anonymous
  • anonymous
How do i find the sum?? http://i.imgur.com/tBwQ0Fi.png I know to represent it as a geometric series but I am unsure what to do with the ^n-1
Mathematics
chestercat
  • chestercat
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Astrophysics
  • Astrophysics
We can use geometric series test, so first lets find the partial sum for \[\sum_{n=1}^{\infty} \frac{ (-4)^{n-1} }{ 5^n }\] so we let n = 1
Astrophysics
  • Astrophysics
\[a_1 = \frac{ (-4)^{1-1} }{ 5^1 } = \frac{ (-4)^0 }{ 5 } = \frac{ 1 }{ 5 }\] and we know if |r|<1 it is then convergent to find r we can use \[a_1r=a_2 \implies \frac{ 1 }{ 5 }r=-\frac{ 4 }{ 25 } \implies r = -\frac{ 20 }{ 25 } = -\frac{ 4 }{ 5 }\] \[\frac{ a_1 }{ 1-r } = \frac{ 1/5 }{ 1+4/5 } = \frac{ 1 }{ 9 }\] therefore it's convergent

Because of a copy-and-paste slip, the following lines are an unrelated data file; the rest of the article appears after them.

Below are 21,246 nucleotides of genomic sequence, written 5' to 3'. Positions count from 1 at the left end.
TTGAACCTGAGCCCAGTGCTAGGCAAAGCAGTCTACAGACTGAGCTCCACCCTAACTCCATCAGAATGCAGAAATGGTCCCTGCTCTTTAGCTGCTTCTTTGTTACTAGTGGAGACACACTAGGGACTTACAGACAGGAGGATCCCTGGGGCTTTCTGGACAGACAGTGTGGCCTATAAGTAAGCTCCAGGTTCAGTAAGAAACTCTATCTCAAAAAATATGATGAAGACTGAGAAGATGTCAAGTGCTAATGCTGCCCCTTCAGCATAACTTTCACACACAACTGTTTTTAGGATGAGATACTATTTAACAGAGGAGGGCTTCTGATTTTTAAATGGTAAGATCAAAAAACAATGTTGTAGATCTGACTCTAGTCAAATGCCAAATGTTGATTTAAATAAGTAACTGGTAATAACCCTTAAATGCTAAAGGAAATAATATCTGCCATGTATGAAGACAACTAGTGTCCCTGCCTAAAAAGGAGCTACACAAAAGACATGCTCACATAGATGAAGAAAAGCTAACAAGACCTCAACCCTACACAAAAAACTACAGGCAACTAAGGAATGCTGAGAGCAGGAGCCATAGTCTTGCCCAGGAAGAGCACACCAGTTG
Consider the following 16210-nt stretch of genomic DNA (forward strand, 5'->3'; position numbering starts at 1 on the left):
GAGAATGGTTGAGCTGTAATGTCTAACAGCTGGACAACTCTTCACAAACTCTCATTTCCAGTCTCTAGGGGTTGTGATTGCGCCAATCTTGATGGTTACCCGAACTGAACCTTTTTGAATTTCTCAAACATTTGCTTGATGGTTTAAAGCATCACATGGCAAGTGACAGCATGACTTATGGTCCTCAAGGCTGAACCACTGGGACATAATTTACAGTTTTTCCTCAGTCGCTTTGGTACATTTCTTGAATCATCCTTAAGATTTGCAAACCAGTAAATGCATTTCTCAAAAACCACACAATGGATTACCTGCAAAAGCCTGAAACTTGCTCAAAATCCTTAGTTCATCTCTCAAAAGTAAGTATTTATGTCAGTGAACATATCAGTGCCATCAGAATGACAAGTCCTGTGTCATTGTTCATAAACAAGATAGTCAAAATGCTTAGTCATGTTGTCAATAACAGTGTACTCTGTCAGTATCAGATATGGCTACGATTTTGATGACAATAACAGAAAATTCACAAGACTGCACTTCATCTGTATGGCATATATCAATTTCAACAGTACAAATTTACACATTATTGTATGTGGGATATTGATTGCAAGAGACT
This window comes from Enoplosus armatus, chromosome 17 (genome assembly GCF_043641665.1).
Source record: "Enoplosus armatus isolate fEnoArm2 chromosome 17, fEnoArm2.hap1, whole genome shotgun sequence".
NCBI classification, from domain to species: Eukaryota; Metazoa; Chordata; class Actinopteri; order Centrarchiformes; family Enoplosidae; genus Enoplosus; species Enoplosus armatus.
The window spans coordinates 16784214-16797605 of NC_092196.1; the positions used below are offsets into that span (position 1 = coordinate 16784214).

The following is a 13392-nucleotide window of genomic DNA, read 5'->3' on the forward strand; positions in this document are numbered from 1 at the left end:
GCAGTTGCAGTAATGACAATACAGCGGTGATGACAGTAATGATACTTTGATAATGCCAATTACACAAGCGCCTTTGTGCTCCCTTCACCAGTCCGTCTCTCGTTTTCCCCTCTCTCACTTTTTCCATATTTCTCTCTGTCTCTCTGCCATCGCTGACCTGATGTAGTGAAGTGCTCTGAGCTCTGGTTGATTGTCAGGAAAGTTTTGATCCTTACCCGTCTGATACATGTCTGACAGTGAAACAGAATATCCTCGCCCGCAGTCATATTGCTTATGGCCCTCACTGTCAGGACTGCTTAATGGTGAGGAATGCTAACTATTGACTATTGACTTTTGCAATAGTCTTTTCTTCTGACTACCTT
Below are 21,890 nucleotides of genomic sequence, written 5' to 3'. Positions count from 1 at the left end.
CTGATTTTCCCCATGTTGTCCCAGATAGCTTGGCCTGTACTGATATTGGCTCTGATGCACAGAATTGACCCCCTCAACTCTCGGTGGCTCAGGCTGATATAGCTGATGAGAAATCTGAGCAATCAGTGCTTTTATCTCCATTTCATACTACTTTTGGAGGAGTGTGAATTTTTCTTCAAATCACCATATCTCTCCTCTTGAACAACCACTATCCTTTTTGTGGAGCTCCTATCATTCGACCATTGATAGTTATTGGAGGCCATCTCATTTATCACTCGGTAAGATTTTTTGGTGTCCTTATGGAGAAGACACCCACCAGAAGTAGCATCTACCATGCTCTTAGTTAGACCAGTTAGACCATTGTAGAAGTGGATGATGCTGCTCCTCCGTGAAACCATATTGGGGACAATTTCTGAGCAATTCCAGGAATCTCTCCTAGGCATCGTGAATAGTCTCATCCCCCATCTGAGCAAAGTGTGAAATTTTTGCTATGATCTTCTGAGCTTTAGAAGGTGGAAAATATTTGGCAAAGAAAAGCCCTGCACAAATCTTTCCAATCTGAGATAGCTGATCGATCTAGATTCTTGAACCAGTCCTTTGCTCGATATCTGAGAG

Astrophysics
  • Astrophysics
Your sum is 1/9

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anonymous
  • anonymous
Oh i see we manipulated a2/a1=r
Astrophysics
  • Astrophysics
Yup
anonymous
  • anonymous
Why did we use n=1?
Astrophysics
  • Astrophysics
That gives us our first term a_1
Astrophysics
  • Astrophysics
Remember r is the common ratio here
anonymous
  • anonymous
Oh right n=1 in the sum so its our first term, i keep on thinking it starts at zero. Thanks
Astrophysics
  • Astrophysics
Np :)

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